The soundtrack by Enrique Martin is consistently one of the game’s best aspects. Complimenting the pulse-pounding chiptune music one would expect from a retro-inspired game with NES influences, some of the best tracks set themselves apart with instruments from the SNES and Genesis era. Unfortunately, there’s a repeated issue causing songs to loop improperly ingame. Hopefully, a patch can fix this glitch, but it didn’t detract from Martin’s memorable compositions.
Besides difficulty spikes and minor bugs, the only real flaw is absence of extra features, but that speaks to how strong the replay value is. If a game’s biggest issue is players wanting more of it, the developer has done something right. New Game+, boss rush and a soundtrack player would be excellent additions to appreciate the game’s best qualities if any updates happen – after a well-deserved rest, of course.
Having been published by Yacht Club Games, the developers of the smash hit “Shovel Knight: Treasure Trove,” many publications have put out articles comparing “Cyber Shadow” to the Shovel Knight series. This connects to a larger trend in games journalism, in which new games are reported as “the next _____,” i.e. all those articles a few years ago comparing “Cuphead” to “Dark Souls” for being generally difficult.
It’s one thing to recognize influences – in the case of “Cyber Shadow,” aesthetic inspiration from the Ninja Gaiden series, with strategic level design and simple controls of various other NES games – but these elements blend together to give the game its own identity. It’s another thing to judge every new game by the standard of existing ones. No game has to be called “the next ______” to have merit.
Even as someone who absolutely digs the Shovel Knight series, it’s not difficult to view “Cyber Shadow” as its own thing. Looking at Yacht Club Games’ involvement in development (publishing, feedback and compatibility with Shovel Knight series Amiibo figures for the Switch version), it’s clear the game was almost entirely developed by Hunziker. This game stands tall with a unique new voice, no comparison needed.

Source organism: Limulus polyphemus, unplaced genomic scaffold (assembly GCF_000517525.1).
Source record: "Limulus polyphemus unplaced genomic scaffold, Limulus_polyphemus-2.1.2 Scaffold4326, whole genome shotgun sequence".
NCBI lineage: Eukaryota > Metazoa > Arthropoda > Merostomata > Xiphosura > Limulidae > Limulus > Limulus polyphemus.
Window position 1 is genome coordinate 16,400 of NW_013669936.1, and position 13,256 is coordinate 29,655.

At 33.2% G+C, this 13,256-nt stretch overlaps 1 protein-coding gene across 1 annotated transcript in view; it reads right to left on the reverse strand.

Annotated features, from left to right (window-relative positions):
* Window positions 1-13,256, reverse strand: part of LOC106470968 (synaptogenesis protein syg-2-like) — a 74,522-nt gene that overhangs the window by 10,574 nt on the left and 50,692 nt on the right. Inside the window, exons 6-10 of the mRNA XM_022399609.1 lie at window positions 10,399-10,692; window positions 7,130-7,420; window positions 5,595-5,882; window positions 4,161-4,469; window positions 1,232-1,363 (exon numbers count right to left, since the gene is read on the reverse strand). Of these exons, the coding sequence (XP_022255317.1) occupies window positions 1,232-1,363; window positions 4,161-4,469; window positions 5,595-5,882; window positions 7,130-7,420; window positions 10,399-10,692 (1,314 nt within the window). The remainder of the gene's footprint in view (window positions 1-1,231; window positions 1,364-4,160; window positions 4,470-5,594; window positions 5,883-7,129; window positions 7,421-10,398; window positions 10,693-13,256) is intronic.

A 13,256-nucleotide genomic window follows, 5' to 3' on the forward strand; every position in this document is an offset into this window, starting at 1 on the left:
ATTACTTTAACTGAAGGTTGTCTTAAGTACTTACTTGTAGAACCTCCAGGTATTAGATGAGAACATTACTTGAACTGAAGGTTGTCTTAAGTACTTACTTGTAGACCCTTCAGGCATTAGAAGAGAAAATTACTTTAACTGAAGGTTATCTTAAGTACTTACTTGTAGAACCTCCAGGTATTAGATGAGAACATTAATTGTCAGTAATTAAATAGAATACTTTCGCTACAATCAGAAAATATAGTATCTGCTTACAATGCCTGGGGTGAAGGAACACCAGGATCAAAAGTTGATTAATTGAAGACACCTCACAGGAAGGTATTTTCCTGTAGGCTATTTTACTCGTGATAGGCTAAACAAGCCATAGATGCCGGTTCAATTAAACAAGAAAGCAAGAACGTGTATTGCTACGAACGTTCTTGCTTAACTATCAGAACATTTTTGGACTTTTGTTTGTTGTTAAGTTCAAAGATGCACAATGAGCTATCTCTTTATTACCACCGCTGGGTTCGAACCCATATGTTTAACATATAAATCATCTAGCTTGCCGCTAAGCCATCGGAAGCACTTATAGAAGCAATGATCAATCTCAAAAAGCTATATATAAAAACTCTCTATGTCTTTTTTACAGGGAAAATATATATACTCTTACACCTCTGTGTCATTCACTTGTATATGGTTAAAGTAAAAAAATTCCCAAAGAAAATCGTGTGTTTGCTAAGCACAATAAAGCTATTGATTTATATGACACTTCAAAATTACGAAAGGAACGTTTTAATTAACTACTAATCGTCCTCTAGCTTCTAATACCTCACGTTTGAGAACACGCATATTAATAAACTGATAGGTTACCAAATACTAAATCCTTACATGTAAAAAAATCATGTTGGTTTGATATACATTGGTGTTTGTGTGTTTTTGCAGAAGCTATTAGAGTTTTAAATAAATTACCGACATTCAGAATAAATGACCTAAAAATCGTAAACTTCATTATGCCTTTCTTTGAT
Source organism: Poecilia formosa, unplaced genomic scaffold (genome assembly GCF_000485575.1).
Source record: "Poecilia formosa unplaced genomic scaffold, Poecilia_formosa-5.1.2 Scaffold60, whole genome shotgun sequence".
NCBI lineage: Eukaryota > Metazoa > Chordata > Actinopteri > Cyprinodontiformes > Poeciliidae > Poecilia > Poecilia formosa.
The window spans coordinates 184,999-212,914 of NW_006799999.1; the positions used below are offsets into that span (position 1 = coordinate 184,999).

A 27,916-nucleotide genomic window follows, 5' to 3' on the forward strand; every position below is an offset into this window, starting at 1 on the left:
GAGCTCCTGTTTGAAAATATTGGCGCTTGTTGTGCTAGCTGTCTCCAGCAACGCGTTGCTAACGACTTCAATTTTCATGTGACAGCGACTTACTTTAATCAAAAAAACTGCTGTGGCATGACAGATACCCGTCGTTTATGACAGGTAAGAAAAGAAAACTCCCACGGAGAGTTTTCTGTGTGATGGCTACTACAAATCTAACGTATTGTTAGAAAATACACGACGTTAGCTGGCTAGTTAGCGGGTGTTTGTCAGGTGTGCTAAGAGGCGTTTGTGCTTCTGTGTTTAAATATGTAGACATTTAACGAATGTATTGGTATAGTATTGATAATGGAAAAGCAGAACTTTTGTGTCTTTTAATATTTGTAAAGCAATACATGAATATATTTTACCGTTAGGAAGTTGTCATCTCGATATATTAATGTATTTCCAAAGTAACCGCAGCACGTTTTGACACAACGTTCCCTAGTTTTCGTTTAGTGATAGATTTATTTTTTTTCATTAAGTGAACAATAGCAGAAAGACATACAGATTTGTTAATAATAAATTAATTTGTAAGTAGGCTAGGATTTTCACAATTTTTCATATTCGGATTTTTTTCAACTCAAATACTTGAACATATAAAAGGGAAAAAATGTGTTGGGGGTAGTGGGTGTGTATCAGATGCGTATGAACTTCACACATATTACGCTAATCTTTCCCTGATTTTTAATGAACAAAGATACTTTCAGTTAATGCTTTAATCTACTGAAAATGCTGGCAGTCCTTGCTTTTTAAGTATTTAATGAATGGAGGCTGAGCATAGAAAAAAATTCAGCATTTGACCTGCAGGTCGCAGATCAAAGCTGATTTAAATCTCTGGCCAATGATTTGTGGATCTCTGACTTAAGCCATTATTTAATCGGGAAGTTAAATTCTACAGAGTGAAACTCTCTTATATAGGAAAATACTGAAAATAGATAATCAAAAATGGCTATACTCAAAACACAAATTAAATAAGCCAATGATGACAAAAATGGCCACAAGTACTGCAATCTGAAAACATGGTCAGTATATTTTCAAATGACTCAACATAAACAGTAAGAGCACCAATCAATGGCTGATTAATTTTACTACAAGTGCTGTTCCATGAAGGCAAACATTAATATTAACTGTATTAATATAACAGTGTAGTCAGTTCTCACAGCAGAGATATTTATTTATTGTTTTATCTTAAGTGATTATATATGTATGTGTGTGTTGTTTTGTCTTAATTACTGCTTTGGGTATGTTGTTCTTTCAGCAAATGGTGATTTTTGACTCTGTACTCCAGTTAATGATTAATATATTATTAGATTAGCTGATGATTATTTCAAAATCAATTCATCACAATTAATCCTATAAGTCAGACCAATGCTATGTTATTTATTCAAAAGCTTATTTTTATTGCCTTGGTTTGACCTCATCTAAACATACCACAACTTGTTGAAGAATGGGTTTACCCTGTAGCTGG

Despite some rough edges, “Cyber Shadow” is a great ninja action game that respects its influences to create a new identity. However, under the additional context of being developed mostly solo, it becomes an extremely impressive achievement on Hunziker’s part. Mechanical Head Studios is off to a running start, and it’ll be exciting to see what Hunziker creates in the future – it won’t be quite like any game seen before.
“Cyber Shadow” is available for $19.99 on Switch, PS4, Xbox One, Xbox GamePass and Steam. This review was made using the Switch version.
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Sean Mullins (she/they) is the managing editor and webmaster for the Journal, formerly the opinions editor during the 2021/2022 school year. She is a media studies major and professional writing minor at Webster University, but she's participated in student journalism since high school, having previously been a games columnist, blogger and cartoonist for the Webster Groves Echo at Webster Groves High School. Her passion is writing and editing stories about video games and other entertainment mediums. Outside of writing, Sean is also the treasurer for Webster Literature Club. She enjoys playing games, spending time with friends, LGBTQ+ and disability advocacy, streaming, making terrible puns and listening to music.